Updated: Dec 9, 2021
Ever wonder why puppies need multiple “shots” in order to become fully immunized? Here are the reasons behind puppy vaccine schedules and how best to strategize your puppy's immunizations.
The first rule of puppy vaccinations is that there are no hard and fast rules for puppy vaccinations; the best way to make sure a puppy is fully immunized against the most common contagious diseases totally depends on the health and past history of the puppy's mother, his age, and his environment. A puppy being raised by a responsible breeder may require only one combination vaccination in order to become immunized; whereas a puppy raised in a shelter might be given as many as six or seven combination vaccinations before being declared fully protected.
There are several reasons why puppy vaccination protocols vary so wildly, but the most important one to understand is that every puppy is an individual, presenting a unique and unpredictable immunological history to his veterinarian. If you understand the reasons that veterinarians recommend multiple "puppy shots," you will be better prepared to both protect your puppy from risky exposure to contagious diseases and, possibly, help reduce the number of vaccinations the puppy receives on the road to becoming fully immunized.
Few new dog owners understand why puppies need multiple “shots." Most veterinarians recommend that puppies are vaccinated for distemper, parvovirus, and adenovirus (hepatitis) a number of times, starting when they are about four to six weeks old, and again every three or four weeks, with their last “puppy vaccination” given after they are about 16 to 20 weeks old. The most common guesses as to why puppies need all those vaccinations?
A) Because it takes at least four vaccinations for full immunity.
B) Each shot “boosts” the immunity from the first shot.
The actual answer would be C) Neither of these. Repeated puppy vaccines do not increase or “boost” the immunity in any way. Vaccines are repeated in order to make sure the puppy receives a vaccination as soon as his immune system is able to respond as we want it to – to respond by developing antibodies to the disease antigens in the vaccines. Let’s do a bit of review, to make sure all the terms used here are understood.
Dog Vaccination Terminology
Let’s do a bit of review, to make sure all the terms used here are understood.
An antigen is a substance that induces a response from a body’s immune system. In this discussion, when we talk about antigens, we mean a form of the diseases that commonly infect puppies and dogs.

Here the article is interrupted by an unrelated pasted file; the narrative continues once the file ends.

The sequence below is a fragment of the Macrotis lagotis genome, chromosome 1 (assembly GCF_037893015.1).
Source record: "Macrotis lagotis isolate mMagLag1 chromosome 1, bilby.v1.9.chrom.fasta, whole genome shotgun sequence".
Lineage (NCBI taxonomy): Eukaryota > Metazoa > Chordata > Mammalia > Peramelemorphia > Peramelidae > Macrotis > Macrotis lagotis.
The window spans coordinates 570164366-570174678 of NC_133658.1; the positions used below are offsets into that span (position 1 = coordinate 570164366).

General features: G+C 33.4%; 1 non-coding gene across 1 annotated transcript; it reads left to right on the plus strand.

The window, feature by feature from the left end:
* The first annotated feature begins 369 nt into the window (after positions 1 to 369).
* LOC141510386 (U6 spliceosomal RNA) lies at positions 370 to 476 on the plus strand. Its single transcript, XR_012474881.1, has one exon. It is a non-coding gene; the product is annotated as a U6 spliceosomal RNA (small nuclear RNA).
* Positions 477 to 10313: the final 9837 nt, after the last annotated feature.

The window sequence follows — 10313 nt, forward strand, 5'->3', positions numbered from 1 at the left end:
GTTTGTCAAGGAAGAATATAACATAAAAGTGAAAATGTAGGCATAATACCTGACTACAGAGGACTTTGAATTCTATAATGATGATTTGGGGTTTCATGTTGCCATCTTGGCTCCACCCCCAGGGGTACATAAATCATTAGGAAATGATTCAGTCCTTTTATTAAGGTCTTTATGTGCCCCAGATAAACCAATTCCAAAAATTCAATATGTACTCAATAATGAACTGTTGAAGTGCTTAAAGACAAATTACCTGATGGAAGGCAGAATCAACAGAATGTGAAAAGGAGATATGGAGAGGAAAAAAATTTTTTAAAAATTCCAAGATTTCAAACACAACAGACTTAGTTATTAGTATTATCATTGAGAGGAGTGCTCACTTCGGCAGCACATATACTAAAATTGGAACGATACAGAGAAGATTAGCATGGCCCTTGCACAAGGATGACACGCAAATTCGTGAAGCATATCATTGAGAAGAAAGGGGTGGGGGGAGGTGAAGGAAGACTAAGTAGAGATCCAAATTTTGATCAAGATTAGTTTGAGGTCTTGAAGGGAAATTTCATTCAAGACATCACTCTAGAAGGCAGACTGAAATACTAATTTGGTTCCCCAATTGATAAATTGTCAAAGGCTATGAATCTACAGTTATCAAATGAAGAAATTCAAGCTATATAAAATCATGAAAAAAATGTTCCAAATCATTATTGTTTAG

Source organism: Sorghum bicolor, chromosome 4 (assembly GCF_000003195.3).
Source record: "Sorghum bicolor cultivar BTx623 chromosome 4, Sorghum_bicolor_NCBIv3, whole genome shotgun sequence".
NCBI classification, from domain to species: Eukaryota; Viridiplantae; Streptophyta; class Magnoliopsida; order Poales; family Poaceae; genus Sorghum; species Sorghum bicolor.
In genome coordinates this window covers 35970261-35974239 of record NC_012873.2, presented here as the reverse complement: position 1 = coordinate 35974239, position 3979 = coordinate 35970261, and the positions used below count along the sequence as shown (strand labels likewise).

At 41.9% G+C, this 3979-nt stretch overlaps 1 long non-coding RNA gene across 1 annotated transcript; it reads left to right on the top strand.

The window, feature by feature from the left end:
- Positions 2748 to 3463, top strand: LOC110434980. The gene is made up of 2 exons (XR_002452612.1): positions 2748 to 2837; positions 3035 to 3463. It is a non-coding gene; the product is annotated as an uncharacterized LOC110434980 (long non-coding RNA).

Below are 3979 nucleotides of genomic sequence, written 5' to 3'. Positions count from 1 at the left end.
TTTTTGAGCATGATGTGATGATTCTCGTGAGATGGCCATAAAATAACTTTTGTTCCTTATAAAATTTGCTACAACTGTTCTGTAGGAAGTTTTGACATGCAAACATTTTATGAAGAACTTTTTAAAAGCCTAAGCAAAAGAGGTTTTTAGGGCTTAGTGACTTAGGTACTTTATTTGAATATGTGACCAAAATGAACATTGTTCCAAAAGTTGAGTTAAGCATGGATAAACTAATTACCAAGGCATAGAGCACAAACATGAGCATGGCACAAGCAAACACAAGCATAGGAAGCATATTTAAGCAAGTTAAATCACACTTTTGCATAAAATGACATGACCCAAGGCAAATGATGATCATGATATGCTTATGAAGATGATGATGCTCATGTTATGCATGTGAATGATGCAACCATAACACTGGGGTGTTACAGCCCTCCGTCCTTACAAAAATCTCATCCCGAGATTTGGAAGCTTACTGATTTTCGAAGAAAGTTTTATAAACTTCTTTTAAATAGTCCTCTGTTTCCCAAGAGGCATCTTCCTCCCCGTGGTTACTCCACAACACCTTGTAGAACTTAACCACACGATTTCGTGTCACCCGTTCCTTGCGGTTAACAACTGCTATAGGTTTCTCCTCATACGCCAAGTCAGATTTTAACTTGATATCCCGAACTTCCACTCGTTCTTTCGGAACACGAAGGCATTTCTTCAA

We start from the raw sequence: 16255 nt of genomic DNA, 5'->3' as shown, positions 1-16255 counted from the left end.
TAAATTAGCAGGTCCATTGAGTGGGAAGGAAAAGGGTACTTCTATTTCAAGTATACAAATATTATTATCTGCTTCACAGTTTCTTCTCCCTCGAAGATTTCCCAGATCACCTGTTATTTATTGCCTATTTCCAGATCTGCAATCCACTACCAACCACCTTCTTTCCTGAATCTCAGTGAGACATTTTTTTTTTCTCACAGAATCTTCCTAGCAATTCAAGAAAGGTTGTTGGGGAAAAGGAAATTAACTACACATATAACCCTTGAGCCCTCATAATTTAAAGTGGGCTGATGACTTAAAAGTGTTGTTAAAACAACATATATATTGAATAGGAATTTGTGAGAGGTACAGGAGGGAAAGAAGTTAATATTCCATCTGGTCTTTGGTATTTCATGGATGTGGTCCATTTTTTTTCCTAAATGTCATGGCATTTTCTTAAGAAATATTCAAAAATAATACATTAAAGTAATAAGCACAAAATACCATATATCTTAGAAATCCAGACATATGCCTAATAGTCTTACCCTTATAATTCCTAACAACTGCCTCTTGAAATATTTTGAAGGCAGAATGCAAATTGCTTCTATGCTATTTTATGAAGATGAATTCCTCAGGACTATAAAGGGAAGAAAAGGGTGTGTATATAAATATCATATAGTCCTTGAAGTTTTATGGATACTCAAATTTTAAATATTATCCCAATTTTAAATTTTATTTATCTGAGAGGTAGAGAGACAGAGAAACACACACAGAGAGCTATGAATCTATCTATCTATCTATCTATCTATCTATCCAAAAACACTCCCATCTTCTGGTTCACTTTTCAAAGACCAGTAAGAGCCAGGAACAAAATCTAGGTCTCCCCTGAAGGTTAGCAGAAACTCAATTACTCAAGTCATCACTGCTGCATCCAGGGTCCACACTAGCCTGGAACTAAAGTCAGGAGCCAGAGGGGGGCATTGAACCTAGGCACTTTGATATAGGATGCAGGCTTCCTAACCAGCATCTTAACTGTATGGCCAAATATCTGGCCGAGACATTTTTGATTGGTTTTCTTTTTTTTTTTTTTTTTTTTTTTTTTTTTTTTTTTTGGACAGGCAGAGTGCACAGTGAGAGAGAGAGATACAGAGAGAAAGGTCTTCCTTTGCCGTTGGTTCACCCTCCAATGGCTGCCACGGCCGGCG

A vaccine is a form of disease antigen that has been altered in some way so that his immune system will recognize it as a foreign invader and respond to it by destroying substances that resemble that antigen in the future. Some vaccinations are made with “killed” viruses; some are genetically altered so they resemble the disease antigen but cannot make the animal ill (“modified live”); and still others are highly weakened, live strains of the disease.
Antibodies are the immune system protective substances that recognize and destroy the agents of disease (antigens).
When we administer a vaccine to a puppy, we are in effect training his immune system to recognize the disease antigen and mount an immune response to it – to form antibodies that will recognize and destroy those antigens whenever the dog comes into contact with them again.
When a puppy has been vaccinated and his immune system has formed antibodies to the disease antigens in the vaccines he received, he is considered immunized against those diseases.
How Maternal Interference Affects Puppy Immunization
Immunizing puppies is a tiny bit more complicated due to a mechanism called maternal interference.
All puppies who are nursed adequately by their mother in the first two or three days after birth receive some of her protective antibodies from drinking her “colostrum” – the yellowish substance that the mother produces before she starts actual milk production.
The mother’s antibodies protect the puppies for a highly variable amount of time – anywhere from about three weeks to about 12 weeks. These antibodies gradually “fade” from the puppies’ systems as the puppies’ own immune systems develop.
When a puppy is vaccinated during the period of time that his mother’s antibodies are still active in his system, those maternal antibodies will detect and destroy the disease antigen in the vaccine, rendering that particular vaccine useless to the puppy. He can’t develop his own antibodies to disease antigens until his mother’s antibodies have faded from his system. Also, while some puppies may have received a whopping dose of antibodies from their mom, others may have received few or none. If the mother was never vaccinated herself, and never came into contact with those disease antigens, she would have none of these antigens to pass along to the pups in her colostrum.
So, should puppy owners just wait to vaccinate puppies, until the time when any amount of maternal antibodies are sure to have faded (12 to 14 weeks is generally considered as the outer limit of any maternal interference)? The answer is NO, because we don’t know when any given puppy’s maternal immunity is going to fade, and he would have no protection from disease in the period between the fading of his mom’s antibodies and receiving his first vaccination.